Two Koreas start journey to reconnect their railways
‘Iron horse’ departs south for 18-day research trip
A South Korean train crossed into North Korea on Friday for the first time in a decade – packed with engineers on a mission to determine how to upgrade the North’s two dilapidated railways that create a linked, cross-border network.
An agreement to connect the railway systems was made earlier this year in a key meeting between North Korean leader Kim Jong-un and the South’s President Moon Jae-in.
TV footage on Friday showed a red, white and blue train – displaying a banner reading “Iron Horse is now running toward the era of peace and prosperity” – pull away from the South’s Dorasan station, the nearest terminal to the western inter-Korean border.
“This signals the start of co-prosperity of the North and the South by reconnecting railways,” Transport Minister Kim Hyun-mee said.
She added that reconnecting the railway would help expand the coun- try’s “economic territory” overland to Eurasia, as the divided Korean peninsula has left South Korea without a land route to the continent for many decades.
The six-carriage train carried 28 South Koreans onboard including railway engineers and other personnel. It was also carrying 55 tons of fuel and an electricity generator.
There is a passenger coach, a sleeping coach, an office and a carriage loaded with water for showers and laundry.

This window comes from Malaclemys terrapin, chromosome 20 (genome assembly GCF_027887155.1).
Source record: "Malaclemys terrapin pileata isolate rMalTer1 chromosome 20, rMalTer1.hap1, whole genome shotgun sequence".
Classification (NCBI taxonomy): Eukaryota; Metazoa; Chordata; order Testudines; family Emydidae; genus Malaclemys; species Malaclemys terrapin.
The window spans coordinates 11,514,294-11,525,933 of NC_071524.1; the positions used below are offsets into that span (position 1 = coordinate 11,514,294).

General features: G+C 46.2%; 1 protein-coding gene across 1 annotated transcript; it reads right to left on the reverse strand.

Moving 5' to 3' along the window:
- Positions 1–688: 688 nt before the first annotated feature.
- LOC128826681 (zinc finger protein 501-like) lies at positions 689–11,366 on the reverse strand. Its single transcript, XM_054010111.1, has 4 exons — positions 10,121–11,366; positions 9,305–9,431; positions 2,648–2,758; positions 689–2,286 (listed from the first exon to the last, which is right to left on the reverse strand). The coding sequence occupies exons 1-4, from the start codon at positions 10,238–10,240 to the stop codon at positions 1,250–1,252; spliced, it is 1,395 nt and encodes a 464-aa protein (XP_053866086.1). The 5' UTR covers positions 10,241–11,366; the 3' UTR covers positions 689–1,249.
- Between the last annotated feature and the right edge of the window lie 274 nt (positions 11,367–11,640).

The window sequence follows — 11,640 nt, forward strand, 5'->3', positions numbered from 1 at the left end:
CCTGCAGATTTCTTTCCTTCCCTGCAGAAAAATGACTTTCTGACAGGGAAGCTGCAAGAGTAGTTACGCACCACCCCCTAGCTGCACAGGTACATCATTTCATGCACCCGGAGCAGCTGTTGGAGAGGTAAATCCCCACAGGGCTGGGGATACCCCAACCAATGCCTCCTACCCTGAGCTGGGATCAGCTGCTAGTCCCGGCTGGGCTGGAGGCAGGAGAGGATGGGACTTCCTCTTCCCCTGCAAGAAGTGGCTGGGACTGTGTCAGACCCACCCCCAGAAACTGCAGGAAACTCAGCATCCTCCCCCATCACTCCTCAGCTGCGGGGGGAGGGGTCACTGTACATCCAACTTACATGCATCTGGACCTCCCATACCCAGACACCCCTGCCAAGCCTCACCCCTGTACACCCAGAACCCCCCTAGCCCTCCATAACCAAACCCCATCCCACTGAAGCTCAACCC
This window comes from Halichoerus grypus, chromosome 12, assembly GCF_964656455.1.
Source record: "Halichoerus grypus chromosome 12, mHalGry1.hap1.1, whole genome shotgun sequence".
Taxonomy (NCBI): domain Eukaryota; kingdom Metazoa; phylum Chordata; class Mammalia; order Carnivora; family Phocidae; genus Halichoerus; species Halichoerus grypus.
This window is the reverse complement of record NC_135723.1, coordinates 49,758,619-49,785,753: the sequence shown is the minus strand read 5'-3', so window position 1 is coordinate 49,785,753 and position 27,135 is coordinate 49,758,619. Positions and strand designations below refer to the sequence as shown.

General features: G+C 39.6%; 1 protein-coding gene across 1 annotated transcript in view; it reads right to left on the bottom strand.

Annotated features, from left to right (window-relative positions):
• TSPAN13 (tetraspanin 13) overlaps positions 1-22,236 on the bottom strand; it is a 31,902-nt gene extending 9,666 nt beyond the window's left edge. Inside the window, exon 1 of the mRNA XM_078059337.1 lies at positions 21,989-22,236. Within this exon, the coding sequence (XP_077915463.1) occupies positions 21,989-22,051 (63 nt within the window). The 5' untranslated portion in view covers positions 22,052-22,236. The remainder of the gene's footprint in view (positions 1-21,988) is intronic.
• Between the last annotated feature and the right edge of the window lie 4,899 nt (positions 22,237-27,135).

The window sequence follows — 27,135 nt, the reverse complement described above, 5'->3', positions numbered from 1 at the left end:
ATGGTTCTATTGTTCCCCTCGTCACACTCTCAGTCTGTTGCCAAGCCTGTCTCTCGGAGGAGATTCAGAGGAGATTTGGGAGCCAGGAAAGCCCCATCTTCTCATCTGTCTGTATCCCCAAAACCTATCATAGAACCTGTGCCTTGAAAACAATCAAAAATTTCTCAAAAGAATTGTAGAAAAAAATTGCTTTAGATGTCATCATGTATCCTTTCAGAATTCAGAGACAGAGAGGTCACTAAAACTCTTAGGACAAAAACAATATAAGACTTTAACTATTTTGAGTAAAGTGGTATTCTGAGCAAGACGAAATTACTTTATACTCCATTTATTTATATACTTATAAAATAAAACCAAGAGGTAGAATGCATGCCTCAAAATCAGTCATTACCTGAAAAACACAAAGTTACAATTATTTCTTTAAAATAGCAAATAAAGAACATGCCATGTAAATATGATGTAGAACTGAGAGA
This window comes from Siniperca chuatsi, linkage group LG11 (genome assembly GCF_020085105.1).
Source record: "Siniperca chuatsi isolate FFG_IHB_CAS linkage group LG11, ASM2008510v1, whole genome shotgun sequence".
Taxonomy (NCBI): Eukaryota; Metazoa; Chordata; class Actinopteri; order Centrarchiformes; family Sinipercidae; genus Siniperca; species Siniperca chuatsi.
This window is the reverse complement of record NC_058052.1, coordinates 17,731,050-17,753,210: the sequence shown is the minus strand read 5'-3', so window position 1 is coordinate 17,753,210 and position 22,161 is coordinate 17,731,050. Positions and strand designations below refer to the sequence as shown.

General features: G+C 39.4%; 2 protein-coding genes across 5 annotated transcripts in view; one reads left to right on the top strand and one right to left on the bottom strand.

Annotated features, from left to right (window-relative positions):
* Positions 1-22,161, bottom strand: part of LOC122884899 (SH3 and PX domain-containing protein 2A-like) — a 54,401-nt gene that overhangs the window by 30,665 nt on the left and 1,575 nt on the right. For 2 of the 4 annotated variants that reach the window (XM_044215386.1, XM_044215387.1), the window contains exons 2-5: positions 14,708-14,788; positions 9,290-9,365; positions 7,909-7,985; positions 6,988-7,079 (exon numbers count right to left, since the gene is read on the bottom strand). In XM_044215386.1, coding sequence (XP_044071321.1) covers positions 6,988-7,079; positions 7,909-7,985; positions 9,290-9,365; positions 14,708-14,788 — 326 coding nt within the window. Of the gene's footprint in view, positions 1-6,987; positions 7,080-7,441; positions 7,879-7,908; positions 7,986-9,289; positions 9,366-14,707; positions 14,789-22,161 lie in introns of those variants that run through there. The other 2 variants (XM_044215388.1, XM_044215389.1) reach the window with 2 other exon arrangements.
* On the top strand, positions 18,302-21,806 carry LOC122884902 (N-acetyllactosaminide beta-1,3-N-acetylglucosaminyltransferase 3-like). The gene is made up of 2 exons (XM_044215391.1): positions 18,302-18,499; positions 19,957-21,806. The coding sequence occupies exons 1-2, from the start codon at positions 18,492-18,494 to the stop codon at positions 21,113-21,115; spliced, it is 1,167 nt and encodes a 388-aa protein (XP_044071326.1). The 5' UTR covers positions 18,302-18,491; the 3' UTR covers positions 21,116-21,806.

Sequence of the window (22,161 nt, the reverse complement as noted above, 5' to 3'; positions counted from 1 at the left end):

When it arrived at Panmun Station – the first North Korean terminal across the border – the six carriages were hooked to a North Korean train.
The South Koreans and their counterparts will live on the train, while they inspect two railway lines – one linking the North’s southernmost Kaesong City to Sinuiju City near the Chinese border, and another line that connects Mount Kumgang near the inter-Korean border to the Tumen River bordering Russia in the east. The inspection will last 18 days and they will travel some 2,600 kilometers by rail, the transport ministry said.
Before the division of the Korean peninsula in 1948, there were two railway lines linking the North to the South – one in the west and the other in the east.
As a gesture toward reconciliation, the two Koreas reconnected the western line in 2007 and limited numbers of freight trains that transported goods to and from the Seoulinvested Kaesong industrial zone in the North for about a year. But the line has since been out of service due to tensions over the North’s nuclear development program.
The current railway project has also faced delays over concerns it could violate UN sanctions imposed on the North over its nuclear and missile programs. But the UN Security Council granted an exemption for the joint study last week.